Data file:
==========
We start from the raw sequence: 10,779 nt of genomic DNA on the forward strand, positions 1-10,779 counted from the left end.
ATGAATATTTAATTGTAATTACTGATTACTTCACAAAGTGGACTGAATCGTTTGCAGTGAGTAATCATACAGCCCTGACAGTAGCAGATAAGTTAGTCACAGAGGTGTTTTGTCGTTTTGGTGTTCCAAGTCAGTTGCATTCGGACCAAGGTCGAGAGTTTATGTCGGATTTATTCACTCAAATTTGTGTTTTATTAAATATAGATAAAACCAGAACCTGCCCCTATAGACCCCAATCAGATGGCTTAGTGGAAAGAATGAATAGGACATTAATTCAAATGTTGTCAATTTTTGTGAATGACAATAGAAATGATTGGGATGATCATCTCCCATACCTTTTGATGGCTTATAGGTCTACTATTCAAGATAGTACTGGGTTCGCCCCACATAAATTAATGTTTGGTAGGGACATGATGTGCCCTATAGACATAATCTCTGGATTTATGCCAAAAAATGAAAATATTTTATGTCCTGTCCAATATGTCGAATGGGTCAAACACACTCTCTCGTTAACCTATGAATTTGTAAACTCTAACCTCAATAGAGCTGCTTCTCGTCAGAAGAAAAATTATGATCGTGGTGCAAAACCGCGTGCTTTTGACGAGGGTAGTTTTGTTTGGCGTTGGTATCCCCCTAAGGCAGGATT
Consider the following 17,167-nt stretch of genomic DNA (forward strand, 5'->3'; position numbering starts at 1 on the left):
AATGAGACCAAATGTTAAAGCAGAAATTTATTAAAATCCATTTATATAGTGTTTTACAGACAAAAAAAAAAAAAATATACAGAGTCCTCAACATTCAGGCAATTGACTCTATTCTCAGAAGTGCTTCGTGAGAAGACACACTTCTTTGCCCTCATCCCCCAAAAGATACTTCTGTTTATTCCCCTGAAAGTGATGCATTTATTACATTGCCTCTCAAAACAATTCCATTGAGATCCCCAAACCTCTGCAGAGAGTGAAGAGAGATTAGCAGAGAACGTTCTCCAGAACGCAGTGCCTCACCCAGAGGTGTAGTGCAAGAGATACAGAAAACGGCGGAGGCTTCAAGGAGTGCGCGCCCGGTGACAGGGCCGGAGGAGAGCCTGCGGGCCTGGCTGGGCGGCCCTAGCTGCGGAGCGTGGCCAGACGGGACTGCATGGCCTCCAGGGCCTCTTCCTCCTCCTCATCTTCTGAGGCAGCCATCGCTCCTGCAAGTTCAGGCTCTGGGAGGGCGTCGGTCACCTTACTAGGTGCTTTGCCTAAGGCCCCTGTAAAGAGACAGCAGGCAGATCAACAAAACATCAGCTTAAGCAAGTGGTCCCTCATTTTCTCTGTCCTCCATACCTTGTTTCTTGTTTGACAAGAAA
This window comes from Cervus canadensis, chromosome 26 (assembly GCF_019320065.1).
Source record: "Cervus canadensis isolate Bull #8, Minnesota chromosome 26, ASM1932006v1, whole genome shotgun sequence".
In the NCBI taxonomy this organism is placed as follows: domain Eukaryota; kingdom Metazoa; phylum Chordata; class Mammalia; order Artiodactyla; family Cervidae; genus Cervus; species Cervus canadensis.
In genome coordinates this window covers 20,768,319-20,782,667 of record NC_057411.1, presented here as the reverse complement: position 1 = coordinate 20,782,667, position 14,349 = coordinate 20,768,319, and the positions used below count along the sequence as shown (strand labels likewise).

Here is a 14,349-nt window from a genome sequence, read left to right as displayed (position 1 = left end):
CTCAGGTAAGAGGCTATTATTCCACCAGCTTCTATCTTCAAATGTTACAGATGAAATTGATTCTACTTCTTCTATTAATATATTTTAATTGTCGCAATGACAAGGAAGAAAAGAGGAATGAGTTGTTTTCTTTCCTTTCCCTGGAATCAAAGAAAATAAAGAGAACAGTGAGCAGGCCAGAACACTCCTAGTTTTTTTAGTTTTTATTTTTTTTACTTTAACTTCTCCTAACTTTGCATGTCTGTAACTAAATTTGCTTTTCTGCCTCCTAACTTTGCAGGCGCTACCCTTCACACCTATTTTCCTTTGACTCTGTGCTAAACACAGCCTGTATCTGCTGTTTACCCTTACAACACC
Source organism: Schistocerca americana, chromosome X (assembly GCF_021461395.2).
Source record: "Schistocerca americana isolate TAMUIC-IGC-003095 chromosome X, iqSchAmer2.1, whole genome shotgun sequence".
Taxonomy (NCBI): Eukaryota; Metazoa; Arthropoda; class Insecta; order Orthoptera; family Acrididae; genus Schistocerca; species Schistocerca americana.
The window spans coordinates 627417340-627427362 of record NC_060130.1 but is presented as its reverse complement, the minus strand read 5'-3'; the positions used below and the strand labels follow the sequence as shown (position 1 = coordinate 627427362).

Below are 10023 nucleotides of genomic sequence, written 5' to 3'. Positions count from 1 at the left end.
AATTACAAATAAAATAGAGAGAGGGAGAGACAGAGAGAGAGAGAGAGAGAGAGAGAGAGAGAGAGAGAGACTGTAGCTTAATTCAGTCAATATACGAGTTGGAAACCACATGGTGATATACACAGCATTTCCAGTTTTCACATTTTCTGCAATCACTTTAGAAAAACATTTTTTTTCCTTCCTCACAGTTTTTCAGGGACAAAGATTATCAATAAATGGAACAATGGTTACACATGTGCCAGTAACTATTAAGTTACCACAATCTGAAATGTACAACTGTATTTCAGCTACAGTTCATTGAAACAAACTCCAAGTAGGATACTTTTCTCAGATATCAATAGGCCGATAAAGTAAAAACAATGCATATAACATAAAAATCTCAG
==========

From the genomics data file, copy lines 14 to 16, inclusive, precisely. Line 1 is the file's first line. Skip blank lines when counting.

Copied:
The window spans coordinates 627417340-627427362 of record NC_060130.1 but is presented as its reverse complement, the minus strand read 5'-3'; the positions used below and the strand labels follow the sequence as shown (position 1 = coordinate 627427362).

Below are 10023 nucleotides of genomic sequence, written 5' to 3'. Positions count from 1 at the left end.
AATTACAAATAAAATAGAGAGAGGGAGAGACAGAGAGAGAGAGAGAGAGAGAGAGAGAGAGAGAGAGAGACTGTAGCTTAATTCAGTCAATATACGAGTTGGAAACCACATGGTGATATACACAGCATTTCCAGTTTTCACATTTTCTGCAATCACTTTAGAAAAACATTTTTTTTCCTTCCTCACAGTTTTTCAGGGACAAAGATTATCAATAAATGGAACAATGGTTACACATGTGCCAGTAACTATTAAGTTACCACAATCTGAAATGTACAACTGTATTTCAGCTACAGTTCATTGAAACAAACTCCAAGTAGGATACTTTTCTCAGATATCAATAGGCCGATAAAGTAAAAACAATGCATATAACATAAAAATCTCAG